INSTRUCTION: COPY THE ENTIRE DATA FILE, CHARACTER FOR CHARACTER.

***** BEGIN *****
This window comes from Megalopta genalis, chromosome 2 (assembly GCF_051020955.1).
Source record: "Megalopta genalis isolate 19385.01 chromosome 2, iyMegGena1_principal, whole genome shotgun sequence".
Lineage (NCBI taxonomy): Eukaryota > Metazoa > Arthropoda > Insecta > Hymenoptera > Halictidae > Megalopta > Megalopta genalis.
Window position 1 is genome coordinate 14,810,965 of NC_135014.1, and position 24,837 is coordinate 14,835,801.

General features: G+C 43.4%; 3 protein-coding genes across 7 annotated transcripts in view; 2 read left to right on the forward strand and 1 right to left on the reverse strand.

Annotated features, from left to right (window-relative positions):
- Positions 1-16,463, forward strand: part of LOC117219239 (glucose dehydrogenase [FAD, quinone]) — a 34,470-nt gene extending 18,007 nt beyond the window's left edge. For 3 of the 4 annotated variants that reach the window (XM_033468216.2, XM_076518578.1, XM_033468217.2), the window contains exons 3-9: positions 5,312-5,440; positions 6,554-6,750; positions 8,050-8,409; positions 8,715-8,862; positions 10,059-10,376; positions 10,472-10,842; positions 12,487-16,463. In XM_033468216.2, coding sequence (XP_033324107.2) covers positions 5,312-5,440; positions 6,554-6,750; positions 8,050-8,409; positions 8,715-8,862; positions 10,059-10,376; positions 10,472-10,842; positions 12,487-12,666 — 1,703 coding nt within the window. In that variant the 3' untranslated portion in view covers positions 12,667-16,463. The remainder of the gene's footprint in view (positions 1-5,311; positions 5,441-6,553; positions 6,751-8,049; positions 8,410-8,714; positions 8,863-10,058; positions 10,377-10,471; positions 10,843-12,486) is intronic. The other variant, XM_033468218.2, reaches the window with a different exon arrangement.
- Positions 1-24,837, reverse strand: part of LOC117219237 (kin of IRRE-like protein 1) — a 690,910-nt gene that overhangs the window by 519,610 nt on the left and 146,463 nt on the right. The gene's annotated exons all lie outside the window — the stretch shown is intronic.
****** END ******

This window comes from Megalopta genalis, chromosome 2 (assembly GCF_051020955.1).
Source record: "Megalopta genalis isolate 19385.01 chromosome 2, iyMegGena1_principal, whole genome shotgun sequence".
Lineage (NCBI taxonomy): Eukaryota > Metazoa > Arthropoda > Insecta > Hymenoptera > Halictidae > Megalopta > Megalopta genalis.
Window position 1 is genome coordinate 14,810,965 of NC_135014.1, and position 24,837 is coordinate 14,835,801.

General features: G+C 43.4%; 3 protein-coding genes across 7 annotated transcripts in view; 2 read left to right on the forward strand and 1 right to left on the reverse strand.

Annotated features, from left to right (window-relative positions):
- Positions 1-16,463, forward strand: part of LOC117219239 (glucose dehydrogenase [FAD, quinone]) — a 34,470-nt gene extending 18,007 nt beyond the window's left edge. For 3 of the 4 annotated variants that reach the window (XM_033468216.2, XM_076518578.1, XM_033468217.2), the window contains exons 3-9: positions 5,312-5,440; positions 6,554-6,750; positions 8,050-8,409; positions 8,715-8,862; positions 10,059-10,376; positions 10,472-10,842; positions 12,487-16,463. In XM_033468216.2, coding sequence (XP_033324107.2) covers positions 5,312-5,440; positions 6,554-6,750; positions 8,050-8,409; positions 8,715-8,862; positions 10,059-10,376; positions 10,472-10,842; positions 12,487-12,666 — 1,703 coding nt within the window. In that variant the 3' untranslated portion in view covers positions 12,667-16,463. The remainder of the gene's footprint in view (positions 1-5,311; positions 5,441-6,553; positions 6,751-8,049; positions 8,410-8,714; positions 8,863-10,058; positions 10,377-10,471; positions 10,843-12,486) is intronic. The other variant, XM_033468218.2, reaches the window with a different exon arrangement.
- Positions 1-24,837, reverse strand: part of LOC117219237 (kin of IRRE-like protein 1) — a 690,910-nt gene that overhangs the window by 519,610 nt on the left and 146,463 nt on the right. The gene's annotated exons all lie outside the window — the stretch shown is intronic.